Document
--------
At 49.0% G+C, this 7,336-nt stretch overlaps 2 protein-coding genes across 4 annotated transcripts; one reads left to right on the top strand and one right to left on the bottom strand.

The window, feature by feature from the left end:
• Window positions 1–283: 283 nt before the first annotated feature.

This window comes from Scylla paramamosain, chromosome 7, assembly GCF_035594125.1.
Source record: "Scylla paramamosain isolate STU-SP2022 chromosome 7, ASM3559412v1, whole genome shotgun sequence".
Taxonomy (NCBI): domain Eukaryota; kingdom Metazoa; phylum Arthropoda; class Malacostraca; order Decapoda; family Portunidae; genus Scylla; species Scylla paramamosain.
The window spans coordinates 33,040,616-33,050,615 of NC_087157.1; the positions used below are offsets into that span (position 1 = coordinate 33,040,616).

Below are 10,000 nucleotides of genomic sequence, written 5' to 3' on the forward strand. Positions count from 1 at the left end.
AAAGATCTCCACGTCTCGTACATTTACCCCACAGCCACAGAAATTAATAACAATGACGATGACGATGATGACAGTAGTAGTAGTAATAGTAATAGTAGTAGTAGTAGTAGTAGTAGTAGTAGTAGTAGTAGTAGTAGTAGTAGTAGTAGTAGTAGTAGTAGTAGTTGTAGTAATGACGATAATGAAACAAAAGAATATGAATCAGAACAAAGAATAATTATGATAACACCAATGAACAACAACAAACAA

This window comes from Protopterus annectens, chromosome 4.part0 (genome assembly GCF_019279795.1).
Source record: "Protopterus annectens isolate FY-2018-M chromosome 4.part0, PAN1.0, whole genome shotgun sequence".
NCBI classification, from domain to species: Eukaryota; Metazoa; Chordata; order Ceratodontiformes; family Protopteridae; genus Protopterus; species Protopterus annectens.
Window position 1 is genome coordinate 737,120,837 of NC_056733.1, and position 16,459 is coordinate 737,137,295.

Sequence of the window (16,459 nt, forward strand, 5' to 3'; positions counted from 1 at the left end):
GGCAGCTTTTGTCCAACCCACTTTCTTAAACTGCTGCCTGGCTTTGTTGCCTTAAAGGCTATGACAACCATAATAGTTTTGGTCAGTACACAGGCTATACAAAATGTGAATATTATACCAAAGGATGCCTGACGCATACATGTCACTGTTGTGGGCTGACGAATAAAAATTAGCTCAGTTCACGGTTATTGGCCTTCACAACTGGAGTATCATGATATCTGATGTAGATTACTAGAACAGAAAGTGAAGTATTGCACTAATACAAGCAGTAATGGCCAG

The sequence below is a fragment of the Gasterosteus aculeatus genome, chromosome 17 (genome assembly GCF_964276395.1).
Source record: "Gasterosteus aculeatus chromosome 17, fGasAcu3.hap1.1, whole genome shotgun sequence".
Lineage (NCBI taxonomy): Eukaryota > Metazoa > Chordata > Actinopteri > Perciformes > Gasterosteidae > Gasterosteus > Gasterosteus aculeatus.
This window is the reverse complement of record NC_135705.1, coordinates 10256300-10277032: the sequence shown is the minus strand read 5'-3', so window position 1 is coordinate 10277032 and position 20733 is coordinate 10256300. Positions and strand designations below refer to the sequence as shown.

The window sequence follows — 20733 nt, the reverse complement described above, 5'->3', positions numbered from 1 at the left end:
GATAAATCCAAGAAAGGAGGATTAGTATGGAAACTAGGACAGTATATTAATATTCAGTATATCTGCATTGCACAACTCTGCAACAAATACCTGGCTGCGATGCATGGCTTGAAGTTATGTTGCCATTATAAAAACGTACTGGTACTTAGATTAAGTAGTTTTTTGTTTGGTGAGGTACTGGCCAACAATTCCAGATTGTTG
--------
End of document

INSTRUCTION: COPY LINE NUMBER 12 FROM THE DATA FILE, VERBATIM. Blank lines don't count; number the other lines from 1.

NCBI classification, from domain to species: Eukaryota; Metazoa; Chordata; order Ceratodontiformes; family Protopteridae; genus Protopterus; species Protopterus annectens.